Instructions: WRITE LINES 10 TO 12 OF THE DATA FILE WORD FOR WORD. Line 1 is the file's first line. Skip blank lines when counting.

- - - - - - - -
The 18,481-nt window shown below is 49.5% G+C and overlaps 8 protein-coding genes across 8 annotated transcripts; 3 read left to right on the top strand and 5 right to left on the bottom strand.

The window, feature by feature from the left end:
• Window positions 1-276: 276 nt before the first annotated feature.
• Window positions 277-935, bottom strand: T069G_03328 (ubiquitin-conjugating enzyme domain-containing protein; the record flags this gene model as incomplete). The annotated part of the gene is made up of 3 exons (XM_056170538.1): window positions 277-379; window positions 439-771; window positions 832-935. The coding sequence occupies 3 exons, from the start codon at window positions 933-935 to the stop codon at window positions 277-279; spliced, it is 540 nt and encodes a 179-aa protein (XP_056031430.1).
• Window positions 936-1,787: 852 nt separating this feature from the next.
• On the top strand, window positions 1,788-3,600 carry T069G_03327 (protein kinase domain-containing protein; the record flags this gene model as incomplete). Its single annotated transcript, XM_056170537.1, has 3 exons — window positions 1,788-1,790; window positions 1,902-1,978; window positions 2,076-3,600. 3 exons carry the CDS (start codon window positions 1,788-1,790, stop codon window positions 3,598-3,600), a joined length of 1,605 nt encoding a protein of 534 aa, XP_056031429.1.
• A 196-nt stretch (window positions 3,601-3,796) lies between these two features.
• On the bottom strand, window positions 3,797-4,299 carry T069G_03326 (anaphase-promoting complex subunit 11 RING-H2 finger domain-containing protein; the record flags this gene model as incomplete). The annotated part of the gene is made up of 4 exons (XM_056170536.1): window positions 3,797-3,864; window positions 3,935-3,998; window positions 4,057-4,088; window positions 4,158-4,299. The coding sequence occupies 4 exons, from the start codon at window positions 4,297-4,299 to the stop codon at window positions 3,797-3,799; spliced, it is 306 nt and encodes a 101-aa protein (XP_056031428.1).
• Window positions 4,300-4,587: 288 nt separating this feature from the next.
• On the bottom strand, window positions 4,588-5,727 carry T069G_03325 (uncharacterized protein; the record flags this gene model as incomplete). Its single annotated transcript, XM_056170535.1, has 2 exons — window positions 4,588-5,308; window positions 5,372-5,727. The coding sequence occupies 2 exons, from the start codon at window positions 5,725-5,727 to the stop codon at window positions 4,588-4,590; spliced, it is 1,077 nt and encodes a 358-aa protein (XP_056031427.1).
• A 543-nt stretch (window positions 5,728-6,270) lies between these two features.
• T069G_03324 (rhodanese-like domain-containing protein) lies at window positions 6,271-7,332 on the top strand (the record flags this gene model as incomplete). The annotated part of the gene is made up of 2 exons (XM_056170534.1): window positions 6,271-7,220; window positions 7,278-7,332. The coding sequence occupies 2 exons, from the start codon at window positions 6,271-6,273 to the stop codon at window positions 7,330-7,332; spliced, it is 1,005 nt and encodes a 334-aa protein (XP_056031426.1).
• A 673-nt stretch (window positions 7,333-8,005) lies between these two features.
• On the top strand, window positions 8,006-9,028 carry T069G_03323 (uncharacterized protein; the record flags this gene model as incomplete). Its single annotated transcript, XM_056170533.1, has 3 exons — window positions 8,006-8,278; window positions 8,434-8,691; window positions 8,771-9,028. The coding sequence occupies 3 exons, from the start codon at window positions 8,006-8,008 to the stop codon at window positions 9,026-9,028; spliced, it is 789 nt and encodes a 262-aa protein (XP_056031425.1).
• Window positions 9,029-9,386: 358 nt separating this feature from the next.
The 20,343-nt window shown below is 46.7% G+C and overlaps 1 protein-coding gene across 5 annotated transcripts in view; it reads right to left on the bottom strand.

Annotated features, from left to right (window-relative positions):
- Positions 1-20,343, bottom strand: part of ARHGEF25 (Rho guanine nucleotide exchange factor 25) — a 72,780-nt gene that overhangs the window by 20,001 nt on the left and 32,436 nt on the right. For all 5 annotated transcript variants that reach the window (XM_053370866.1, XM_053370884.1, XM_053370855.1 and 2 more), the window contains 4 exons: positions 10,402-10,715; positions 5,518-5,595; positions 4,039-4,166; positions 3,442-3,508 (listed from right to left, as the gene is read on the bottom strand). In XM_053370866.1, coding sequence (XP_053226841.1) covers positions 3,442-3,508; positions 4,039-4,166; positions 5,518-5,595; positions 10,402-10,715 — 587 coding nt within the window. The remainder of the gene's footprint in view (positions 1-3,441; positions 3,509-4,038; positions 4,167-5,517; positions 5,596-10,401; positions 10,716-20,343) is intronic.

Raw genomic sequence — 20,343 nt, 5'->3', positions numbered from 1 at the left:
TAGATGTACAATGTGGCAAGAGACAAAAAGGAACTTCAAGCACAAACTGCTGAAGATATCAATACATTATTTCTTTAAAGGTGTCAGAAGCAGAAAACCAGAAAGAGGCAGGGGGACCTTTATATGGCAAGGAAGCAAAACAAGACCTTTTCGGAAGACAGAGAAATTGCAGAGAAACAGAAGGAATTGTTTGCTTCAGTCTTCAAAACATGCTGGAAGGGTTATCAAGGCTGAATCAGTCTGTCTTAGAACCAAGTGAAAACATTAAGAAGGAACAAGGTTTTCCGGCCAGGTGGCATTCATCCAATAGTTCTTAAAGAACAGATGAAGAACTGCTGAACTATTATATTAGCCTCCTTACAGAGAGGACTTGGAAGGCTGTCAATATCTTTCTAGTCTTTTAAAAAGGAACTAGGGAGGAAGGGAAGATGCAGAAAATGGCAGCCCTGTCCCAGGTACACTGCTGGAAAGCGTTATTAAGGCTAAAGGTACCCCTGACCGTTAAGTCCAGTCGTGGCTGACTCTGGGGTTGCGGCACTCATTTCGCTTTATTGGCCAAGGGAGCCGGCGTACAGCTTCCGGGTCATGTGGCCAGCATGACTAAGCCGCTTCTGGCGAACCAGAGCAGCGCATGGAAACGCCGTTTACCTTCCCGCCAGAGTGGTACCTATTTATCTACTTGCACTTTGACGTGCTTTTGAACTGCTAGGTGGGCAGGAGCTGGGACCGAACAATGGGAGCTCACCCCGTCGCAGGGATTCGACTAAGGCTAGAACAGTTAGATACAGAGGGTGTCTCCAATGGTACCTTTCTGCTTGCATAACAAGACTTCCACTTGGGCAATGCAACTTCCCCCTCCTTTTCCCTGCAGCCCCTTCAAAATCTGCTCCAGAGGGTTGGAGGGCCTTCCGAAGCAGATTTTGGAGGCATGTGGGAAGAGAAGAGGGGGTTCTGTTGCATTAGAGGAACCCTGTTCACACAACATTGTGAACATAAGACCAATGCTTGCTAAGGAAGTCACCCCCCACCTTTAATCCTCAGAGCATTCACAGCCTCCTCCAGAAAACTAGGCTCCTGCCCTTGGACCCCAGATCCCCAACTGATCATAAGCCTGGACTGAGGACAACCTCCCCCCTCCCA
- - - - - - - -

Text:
• On the bottom strand, window positions 4,588-5,727 carry T069G_03325 (uncharacterized protein; the record flags this gene model as incomplete). Its single annotated transcript, XM_056170535.1, has 2 exons — window positions 4,588-5,308; window positions 5,372-5,727. The coding sequence occupies 2 exons, from the start codon at window positions 5,725-5,727 to the stop codon at window positions 4,588-4,590; spliced, it is 1,077 nt and encodes a 358-aa protein (XP_056031427.1).
• A 543-nt stretch (window positions 5,728-6,270) lies between these two features.
• T069G_03324 (rhodanese-like domain-containing protein) lies at window positions 6,271-7,332 on the top strand (the record flags this gene model as incomplete). The annotated part of the gene is made up of 2 exons (XM_056170534.1): window positions 6,271-7,220; window positions 7,278-7,332. The coding sequence occupies 2 exons, from the start codon at window positions 6,271-6,273 to the stop codon at window positions 7,330-7,332; spliced, it is 1,005 nt and encodes a 334-aa protein (XP_056031426.1).